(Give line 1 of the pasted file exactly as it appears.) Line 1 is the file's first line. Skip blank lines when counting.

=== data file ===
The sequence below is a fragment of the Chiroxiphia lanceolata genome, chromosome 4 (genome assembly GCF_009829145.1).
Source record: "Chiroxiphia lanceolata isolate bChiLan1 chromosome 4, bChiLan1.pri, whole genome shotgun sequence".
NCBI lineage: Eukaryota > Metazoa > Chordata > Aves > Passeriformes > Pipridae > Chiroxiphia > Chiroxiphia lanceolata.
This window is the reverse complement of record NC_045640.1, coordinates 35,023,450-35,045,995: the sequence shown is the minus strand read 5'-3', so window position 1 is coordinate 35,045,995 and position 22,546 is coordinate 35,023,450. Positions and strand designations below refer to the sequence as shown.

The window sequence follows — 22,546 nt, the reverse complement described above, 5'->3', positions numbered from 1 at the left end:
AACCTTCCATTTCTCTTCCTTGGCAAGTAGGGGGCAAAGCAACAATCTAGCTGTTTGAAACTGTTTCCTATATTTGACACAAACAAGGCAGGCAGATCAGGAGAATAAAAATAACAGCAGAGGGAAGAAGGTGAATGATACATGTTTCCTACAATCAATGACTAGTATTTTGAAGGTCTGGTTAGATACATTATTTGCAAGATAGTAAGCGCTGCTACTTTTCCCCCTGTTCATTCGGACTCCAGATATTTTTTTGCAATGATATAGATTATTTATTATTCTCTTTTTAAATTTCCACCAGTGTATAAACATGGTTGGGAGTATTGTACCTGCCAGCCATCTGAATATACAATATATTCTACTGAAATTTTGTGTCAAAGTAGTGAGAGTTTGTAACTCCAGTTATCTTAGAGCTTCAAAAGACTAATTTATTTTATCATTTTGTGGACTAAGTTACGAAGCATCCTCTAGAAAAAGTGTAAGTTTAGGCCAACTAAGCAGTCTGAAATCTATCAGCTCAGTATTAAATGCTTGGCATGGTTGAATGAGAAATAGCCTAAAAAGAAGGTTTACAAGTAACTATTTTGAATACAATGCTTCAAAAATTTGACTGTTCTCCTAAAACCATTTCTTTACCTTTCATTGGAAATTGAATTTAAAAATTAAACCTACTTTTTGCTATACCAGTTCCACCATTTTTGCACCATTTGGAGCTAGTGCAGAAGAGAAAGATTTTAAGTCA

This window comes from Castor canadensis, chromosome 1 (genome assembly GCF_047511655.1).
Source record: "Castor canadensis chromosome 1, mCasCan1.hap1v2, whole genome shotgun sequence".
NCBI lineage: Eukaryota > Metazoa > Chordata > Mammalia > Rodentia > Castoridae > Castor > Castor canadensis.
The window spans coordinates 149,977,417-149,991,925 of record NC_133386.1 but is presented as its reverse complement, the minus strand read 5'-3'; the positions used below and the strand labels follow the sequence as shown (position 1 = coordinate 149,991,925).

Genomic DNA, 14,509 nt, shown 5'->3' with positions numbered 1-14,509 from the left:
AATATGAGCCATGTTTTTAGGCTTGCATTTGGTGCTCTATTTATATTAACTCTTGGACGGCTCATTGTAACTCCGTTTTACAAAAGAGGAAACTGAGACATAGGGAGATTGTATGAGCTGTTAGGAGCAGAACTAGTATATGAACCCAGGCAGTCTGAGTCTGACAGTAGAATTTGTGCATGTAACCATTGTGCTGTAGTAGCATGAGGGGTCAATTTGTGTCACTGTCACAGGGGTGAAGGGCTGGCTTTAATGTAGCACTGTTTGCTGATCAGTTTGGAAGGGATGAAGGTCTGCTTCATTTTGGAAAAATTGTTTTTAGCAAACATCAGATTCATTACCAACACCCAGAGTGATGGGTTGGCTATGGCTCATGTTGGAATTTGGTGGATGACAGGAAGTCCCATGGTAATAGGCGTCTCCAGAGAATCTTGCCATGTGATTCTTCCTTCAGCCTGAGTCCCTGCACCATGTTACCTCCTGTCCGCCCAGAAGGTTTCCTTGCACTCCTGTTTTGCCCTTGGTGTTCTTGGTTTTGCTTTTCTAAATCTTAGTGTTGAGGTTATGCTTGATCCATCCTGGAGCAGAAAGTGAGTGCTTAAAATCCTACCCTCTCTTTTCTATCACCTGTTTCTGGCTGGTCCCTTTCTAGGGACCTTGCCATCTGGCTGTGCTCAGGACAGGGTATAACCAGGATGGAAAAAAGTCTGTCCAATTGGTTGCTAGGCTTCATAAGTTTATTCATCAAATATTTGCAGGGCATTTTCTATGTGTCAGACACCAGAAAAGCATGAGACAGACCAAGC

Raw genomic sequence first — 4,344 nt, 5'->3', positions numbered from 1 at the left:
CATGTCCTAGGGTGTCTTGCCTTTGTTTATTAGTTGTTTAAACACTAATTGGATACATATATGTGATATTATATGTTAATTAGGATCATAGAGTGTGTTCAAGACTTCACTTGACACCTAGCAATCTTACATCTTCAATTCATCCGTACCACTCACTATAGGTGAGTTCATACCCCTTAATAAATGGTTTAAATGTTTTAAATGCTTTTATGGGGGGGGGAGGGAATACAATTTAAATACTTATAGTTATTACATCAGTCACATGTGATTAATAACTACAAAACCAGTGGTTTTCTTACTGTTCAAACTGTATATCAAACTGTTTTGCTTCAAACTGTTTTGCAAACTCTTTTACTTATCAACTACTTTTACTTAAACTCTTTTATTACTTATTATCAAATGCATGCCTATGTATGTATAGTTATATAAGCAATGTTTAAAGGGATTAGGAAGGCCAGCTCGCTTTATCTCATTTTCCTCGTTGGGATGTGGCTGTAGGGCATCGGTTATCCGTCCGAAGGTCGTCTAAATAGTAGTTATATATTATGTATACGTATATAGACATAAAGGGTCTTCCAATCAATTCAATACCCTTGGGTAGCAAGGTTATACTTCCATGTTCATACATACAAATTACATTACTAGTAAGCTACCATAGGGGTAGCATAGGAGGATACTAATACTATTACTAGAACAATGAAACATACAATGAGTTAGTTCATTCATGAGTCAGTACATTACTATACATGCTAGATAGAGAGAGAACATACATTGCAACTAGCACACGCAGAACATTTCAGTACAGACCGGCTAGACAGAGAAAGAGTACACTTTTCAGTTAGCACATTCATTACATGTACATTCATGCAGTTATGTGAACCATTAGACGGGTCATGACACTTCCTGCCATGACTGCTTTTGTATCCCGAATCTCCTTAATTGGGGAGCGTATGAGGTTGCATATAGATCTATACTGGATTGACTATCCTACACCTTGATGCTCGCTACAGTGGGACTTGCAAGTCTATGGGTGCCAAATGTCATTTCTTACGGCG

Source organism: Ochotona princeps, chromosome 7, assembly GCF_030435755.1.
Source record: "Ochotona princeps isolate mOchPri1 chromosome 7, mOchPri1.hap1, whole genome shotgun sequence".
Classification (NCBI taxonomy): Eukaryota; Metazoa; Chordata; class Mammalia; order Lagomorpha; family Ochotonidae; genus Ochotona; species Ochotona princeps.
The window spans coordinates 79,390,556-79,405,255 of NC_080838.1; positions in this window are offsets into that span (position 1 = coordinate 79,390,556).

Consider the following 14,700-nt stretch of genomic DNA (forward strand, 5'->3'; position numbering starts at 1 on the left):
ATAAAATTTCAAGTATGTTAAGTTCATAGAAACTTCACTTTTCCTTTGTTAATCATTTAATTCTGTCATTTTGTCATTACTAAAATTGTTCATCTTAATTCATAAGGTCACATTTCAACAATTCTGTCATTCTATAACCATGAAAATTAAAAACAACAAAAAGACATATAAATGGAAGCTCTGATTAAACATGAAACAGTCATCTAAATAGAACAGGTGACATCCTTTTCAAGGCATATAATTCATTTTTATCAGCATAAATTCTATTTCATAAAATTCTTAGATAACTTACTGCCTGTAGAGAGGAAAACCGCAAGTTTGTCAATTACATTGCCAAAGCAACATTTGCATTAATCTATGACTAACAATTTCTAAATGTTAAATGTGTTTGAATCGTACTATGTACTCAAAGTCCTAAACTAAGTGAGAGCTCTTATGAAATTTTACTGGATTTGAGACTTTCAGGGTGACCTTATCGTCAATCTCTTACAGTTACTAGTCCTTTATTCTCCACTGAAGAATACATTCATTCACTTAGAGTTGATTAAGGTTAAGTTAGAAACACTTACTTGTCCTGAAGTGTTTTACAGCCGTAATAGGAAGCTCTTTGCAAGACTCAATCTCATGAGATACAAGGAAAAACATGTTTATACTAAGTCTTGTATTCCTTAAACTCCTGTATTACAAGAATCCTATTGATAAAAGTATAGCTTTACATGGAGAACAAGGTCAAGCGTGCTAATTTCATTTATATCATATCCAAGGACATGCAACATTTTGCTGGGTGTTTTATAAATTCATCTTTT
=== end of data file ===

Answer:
The sequence below is a fragment of the Chiroxiphia lanceolata genome, chromosome 4 (genome assembly GCF_009829145.1).